Rangers’ Anthony Ranaudo tweets interest in pitching for Team Italy in response to prayer to Saint Anthony


St Anthony CoverOne should never underestimate the power of prayer. Saint Anthony has miraculously helped believers find lost things and people when all else has failed. So when the Texas Rangers selected 6-foot-7 right-hander Anthony Ranaudo out of New Jersey’s Saint Rose High School in the 11th round of the 2007 draft and failed to sign the promising Italian American pitcher, they looked to Saint Anthony to bring him to Arlington. After eight years of intensive prayer, the Rangers acquired Ranaudo in January from the Boston Red Sox in exchange for lefty pitcher Robbie Ross. The miracle worker Saint Anthony was once again called upon over two years ago when prayers went out for divine intervention for Team Italy prior to the start of the 2013 World Baseball Classic. When hitting coach Mike Piazza had successfully recruited Cubs’ slugger Anthony Rizzo to join la squadra azzurri, it was time to pray to the great Saint Anthony to find the “missing” Anthonys to complete the Italian roster.
Premier-12-Ranking

A simple tweet exchange two years ago could very well be a blessing to Team Italy from Saint Anthony should Major League Baseball allow franchise players to participate in the 2015 Premier 12 Tournament in Japan and Taiwan. With Ranaudo’s positive response echoing his desire to pitch for underdog Italy, Italian MLB Academy director and Team Italy pitching coach Bill Holmberg can possibly bolster his pitching arsenal alongside Braves’ All-Star reliever Jason Grilli, Blue Jays prospect Tiago Da Silva, Diamondbacks prospect Tim Crabbe and former Cubs’ minor leaguer Alessandro Maestri. Coach Holmberg deserves credit for Team Italy’s upset victories over Mexico and Canada in the 2013 WBC. By keeping some of MLB’s finest hitters guessing what was coming their way next when calling for a slew of off-speed pitches from the dugout, many big names including Adam Jones (.167), Carlos Beltran (.143), Alex Rios (.125), Giancarlo Stanton and Joey Votto (.000) never felt comfortable at the plate. Ranaudo_Pitcher_ofthe_Year_640x360_l51h6tgo_78y4cu7p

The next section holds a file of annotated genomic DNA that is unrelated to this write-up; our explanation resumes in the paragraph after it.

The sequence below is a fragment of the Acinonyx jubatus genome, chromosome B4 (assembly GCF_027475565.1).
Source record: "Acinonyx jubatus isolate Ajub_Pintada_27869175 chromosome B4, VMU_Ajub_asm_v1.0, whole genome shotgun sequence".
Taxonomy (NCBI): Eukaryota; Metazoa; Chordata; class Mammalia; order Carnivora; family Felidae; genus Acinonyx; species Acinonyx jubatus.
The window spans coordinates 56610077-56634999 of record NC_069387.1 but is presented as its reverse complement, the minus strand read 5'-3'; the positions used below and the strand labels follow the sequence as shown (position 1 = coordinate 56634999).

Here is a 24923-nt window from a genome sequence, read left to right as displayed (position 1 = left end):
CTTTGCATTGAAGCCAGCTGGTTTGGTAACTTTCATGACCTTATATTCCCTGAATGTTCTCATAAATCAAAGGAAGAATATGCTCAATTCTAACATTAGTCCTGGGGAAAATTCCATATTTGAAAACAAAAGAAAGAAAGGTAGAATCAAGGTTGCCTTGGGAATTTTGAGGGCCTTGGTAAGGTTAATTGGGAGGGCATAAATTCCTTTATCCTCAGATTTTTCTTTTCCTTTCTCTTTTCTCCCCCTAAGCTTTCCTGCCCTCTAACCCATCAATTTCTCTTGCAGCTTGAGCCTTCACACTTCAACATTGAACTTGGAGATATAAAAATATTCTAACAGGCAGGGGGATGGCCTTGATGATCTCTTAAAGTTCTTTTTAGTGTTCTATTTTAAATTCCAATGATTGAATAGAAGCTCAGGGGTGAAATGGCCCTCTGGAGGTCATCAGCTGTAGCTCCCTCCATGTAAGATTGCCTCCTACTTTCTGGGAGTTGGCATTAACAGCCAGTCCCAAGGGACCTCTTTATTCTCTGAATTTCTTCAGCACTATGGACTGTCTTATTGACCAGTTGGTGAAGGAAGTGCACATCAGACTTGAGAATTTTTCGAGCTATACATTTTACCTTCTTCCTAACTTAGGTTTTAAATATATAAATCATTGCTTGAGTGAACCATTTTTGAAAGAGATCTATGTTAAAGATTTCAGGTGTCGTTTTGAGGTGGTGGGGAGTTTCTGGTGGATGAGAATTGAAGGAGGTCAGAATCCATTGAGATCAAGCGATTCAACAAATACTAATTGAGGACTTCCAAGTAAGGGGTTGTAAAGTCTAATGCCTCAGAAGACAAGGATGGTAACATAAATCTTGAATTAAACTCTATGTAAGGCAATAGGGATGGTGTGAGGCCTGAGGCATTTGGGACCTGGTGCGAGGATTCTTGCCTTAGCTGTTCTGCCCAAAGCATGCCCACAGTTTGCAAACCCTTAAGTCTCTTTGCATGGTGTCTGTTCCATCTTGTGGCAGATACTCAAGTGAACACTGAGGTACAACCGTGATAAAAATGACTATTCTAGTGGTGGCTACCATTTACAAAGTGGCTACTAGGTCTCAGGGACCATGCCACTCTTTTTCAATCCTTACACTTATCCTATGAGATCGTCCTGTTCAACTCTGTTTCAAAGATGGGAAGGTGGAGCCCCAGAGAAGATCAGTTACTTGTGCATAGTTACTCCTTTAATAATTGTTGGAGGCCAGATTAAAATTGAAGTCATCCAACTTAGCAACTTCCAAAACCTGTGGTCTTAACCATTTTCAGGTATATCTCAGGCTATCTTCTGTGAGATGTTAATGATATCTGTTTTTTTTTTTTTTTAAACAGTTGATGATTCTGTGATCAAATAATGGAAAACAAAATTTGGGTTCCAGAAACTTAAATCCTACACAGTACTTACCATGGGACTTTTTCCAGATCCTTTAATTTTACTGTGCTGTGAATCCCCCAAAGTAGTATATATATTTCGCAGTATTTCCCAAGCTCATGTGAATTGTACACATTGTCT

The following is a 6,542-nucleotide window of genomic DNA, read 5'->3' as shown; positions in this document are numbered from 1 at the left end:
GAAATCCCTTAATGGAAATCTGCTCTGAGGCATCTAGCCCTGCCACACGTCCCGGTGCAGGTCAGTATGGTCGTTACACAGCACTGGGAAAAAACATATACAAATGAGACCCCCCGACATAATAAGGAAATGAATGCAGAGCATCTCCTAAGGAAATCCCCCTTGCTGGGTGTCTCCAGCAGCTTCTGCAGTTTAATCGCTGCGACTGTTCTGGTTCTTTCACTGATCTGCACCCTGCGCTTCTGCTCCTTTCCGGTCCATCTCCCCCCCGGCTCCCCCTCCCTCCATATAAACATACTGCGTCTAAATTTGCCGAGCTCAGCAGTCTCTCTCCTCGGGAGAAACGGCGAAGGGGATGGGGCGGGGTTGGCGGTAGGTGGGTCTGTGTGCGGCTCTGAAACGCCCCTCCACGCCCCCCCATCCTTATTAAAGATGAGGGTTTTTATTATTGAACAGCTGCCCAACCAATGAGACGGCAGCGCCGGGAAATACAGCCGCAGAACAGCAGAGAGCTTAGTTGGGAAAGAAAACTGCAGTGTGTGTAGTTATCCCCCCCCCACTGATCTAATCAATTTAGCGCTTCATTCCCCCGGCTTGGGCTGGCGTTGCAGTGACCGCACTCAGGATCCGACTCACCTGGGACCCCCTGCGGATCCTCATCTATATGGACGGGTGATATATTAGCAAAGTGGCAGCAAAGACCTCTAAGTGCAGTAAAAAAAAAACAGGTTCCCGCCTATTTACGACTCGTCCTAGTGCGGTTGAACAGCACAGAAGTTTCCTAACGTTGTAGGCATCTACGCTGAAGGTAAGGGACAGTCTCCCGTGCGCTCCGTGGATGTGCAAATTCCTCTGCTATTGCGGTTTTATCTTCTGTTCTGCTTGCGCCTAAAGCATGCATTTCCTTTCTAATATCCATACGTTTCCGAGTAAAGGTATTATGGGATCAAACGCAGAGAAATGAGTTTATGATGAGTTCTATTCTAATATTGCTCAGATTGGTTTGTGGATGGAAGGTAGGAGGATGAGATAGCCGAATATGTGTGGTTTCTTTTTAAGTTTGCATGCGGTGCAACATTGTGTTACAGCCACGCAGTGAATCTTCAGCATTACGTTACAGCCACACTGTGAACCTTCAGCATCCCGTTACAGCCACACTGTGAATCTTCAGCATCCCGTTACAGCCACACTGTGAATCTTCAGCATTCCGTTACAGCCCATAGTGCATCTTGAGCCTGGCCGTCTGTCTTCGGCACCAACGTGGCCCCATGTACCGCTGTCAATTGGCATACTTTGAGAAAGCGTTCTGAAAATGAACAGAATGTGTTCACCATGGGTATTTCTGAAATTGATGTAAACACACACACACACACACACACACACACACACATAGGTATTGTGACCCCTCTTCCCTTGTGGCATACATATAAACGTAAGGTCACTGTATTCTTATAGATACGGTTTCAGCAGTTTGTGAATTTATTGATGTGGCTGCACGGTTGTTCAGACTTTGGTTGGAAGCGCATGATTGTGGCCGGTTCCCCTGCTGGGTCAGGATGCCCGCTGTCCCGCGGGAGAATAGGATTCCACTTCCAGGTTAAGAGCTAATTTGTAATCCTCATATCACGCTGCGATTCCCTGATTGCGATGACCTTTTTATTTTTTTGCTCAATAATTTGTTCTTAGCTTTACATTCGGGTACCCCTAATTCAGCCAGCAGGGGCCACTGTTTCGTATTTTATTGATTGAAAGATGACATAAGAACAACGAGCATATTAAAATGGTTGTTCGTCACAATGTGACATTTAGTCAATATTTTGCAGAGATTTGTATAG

Anthony Ranaudo
Rangers’ pitcher Anthony Ranaudo